Let’s give the button the name “StartButton” to easily identify it in the hierarchy.
The next thing we do is create a text type GameObject, this time as a child of the “Game” object.
In the inspector we write any value with the time format, only to visualize it on screen. Later we will modify the text using C# code.
In addition to writing the text we can do other actions such as center, change the size of the font, font type, color and so on.
We choose a font size that fits the button well.
With the GameObject “Game” selected, at the top of the inspector we have a button that allows you to enable and disable it (figure 21), this makes it show or not in the graphical interface.
We will use this property from the C# script to program the behavior of the GUI.
Adaptation to different screen resolutions
How to make our game look good in any screen resolution is not a minor problem.
There are several ways to approach this issue, for example we could create a different user interface for each resolution, then using a c# script we could detect what type of resolution the device has and show the appropriate graphical interface.
In this video we use a component that is assigned to the Canvas and is called “Canvas Scaler”, canvas climber.
This component will make the graphical interface bigger or smaller depending on the screen resolution. For the moment this will help us.
Display the “UI Scale Mode” menu which by default is in “Constant Pixel Size” and select the “Scale With Screen Size” option.
Then we set a reference resolution, in my case I’m going to use 1920×1080, as shown in figure 24.
We must now adjust all the elements so that they look good for that reference resolution.
Adjusting the canvas scaler is something that would have been better to do from the beginning, but in this labyrinth series we’re showing all the elements we count on to make a game in Unity, it didn’t make sense to show the canvas scaler before showing the canvas and its elements first.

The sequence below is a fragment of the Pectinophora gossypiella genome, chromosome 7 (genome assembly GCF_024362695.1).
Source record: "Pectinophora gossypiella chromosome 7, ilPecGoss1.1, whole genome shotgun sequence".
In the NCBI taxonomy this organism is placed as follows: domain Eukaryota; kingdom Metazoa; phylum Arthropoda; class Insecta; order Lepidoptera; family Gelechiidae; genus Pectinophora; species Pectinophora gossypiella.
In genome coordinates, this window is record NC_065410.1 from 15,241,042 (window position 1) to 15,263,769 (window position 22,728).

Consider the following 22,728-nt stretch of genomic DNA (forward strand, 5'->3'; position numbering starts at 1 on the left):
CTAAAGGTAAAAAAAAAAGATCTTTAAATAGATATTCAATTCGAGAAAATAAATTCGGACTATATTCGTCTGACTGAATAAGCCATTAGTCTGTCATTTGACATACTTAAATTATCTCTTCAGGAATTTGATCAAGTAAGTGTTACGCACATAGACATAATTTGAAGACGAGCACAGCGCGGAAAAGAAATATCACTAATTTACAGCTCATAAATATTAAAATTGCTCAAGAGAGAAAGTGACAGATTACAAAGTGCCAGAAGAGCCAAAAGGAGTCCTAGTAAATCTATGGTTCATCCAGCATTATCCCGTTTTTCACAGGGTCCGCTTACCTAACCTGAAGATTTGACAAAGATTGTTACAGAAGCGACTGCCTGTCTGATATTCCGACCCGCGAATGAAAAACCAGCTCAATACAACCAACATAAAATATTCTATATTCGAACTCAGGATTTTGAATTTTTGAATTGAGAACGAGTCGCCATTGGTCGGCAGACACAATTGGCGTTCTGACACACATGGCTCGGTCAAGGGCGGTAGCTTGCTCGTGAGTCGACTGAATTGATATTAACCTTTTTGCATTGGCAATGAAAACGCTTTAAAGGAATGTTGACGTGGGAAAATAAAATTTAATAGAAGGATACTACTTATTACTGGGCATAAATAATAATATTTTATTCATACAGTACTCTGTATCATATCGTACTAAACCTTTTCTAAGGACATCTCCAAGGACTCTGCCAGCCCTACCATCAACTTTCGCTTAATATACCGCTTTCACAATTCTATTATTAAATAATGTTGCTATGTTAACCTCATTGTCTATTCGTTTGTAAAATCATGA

Once we have adjusted the elements to the new reference resolution, we can observe the behavior of the Canvas Scaler, selecting Free Aspect for the aspect ratio, using the drop-down menu we use in figure 1.
Then making the window wider or narrower we observe in figures 28 and 29 that the button becomes proportionally larger or smaller.
The last thing we do is create a new resolution for the game window. FullHD 1920×1080.
This resolution is only for viewing in the editor, it has nothing to do with the resolution that the executable game will have.
In this article we have reviewed the key points to create a simple graphical user interface, i.e. the minimum necessary elements that the player needs to see to use the game.
The basic element of the graphical interface in Unity is the Canvas, inside the other elements will be placed.
The “Canvas Scaler” provides us with a simple solution for adapting the graphical interface to different resolutions.
As the project has not yet advanced much, the game still does not have more functionality than placing the character on the stage. Later on we’ll have to include more elements in the interface and probably create more screens.